3 May 2013 One Comment by The Northern Standard

A new exploration of the important archaeological earthwork the Black Pig’s Dyke is one of a series of 31 initiatives to be undertaken as part of the implementation of the 2012-2017 Co Monaghan Heritage Plan, which was formally launched by Co Mayor Hugh McElvaney at Monaghan Town’s Market House on Thursday last.

The Black Pig’s Dyke project will see work undertaken using state-of-the-art archaeological techniques to identify, map and survey the extant and potential features and fragments of the Iron Age earthwork, which is believed to date to around 100 BC.

Three standing miles of the earthwork are located in Co Monaghan, and the feature, also known as the Black Pig’s Race or the Worm Ditch, has an abiding prominence in local folklore and tradition.

Archaeologist and museum consultant Aidan Walsh in a talk on the Black Pig’s Dyke at last Thursday’s launch recalled the 1982 excavation he conducted in the Scotshouse area in 1982 when he was curator of Monaghan Co Museum – the first professional archaeological dig to take place in Co Monaghan.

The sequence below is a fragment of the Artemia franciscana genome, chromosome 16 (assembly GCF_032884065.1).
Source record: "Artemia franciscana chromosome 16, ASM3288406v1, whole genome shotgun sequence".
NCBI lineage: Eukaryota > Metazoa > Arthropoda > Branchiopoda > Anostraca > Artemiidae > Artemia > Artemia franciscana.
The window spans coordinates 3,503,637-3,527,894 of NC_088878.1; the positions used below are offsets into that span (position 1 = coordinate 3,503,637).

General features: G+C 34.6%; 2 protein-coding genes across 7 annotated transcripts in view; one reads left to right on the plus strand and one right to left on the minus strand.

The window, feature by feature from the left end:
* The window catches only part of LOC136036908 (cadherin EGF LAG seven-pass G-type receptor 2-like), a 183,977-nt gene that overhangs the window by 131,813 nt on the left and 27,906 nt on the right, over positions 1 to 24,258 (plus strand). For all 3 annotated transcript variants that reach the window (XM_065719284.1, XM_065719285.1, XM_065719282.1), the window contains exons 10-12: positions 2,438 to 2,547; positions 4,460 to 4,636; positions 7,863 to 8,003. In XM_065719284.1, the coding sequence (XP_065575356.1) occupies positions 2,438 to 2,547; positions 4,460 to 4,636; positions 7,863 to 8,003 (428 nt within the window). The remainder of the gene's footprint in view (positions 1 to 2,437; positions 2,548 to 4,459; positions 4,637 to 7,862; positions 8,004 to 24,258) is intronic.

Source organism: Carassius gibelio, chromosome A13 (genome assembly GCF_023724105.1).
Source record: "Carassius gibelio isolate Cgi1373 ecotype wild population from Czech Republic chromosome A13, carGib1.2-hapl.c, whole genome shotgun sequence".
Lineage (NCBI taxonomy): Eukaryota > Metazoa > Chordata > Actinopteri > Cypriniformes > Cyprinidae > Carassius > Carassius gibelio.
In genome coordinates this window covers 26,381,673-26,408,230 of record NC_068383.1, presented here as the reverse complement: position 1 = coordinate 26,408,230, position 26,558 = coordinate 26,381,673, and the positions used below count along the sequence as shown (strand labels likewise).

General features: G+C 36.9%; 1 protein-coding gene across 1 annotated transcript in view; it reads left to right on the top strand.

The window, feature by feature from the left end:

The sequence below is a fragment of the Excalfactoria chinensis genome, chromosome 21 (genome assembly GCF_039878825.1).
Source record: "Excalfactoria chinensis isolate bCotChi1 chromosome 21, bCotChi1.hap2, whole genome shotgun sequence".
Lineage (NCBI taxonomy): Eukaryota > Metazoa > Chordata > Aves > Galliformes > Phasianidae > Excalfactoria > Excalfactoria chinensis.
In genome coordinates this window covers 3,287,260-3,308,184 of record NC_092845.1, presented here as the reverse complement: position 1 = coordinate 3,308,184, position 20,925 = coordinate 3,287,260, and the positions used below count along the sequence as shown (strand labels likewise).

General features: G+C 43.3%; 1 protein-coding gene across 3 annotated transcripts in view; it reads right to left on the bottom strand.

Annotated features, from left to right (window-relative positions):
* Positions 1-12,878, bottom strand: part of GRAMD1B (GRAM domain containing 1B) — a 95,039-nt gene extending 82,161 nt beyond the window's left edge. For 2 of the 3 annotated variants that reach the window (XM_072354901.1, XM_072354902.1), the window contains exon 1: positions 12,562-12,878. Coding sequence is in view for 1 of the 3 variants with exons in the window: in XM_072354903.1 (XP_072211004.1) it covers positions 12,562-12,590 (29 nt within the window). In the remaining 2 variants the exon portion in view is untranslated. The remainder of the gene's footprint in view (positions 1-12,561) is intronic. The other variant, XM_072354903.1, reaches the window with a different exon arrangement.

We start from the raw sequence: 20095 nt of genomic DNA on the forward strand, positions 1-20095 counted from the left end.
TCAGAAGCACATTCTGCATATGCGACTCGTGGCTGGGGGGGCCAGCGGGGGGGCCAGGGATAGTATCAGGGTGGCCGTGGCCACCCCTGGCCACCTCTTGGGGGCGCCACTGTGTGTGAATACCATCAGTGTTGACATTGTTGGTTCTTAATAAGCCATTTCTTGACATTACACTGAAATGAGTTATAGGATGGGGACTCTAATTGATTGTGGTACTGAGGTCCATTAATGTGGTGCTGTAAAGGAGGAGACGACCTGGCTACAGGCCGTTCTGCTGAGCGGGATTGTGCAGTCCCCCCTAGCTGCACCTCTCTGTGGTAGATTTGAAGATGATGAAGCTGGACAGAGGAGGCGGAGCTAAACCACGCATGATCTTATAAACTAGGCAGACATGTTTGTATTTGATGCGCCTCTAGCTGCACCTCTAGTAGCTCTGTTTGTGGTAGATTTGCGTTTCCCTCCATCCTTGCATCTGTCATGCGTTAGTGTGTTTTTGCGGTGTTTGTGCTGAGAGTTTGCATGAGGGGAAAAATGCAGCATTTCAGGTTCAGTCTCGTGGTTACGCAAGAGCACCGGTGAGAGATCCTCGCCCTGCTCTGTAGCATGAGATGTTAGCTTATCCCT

Mr Walsh said that findings on that occasion seemed to indicate that the dyke was not simply formed of two sections of earth or ditches but had also included a quite substantial timber fortification made of oak, which had been completly destroyed and burnt right down to the bottom.

He told the audience that the 1982 excavations comprised a short three-week dig funded through the National Committee for Archaeology and facilitated and supported by Monaghan Co Council.

The results it produced indicated that the structure dated from between 390-70 BC, and predated Roman Britain, showing that its three-line defence of earthworks and palisade of timber was a native Irish idea and not one copied from the Romans as had been previously speculated. Its date was generally agreed by archaeologists as being around 100 BC, which coincided with other significant events in …

One Comment »

  • Hazel Ross-Perot said:

    Great to see the Monaghan Heritage Plan 2012-17 launched. Monaghan has been fortunate to have the services of people such as Aidan Walsh to secure the County’s historical legacy.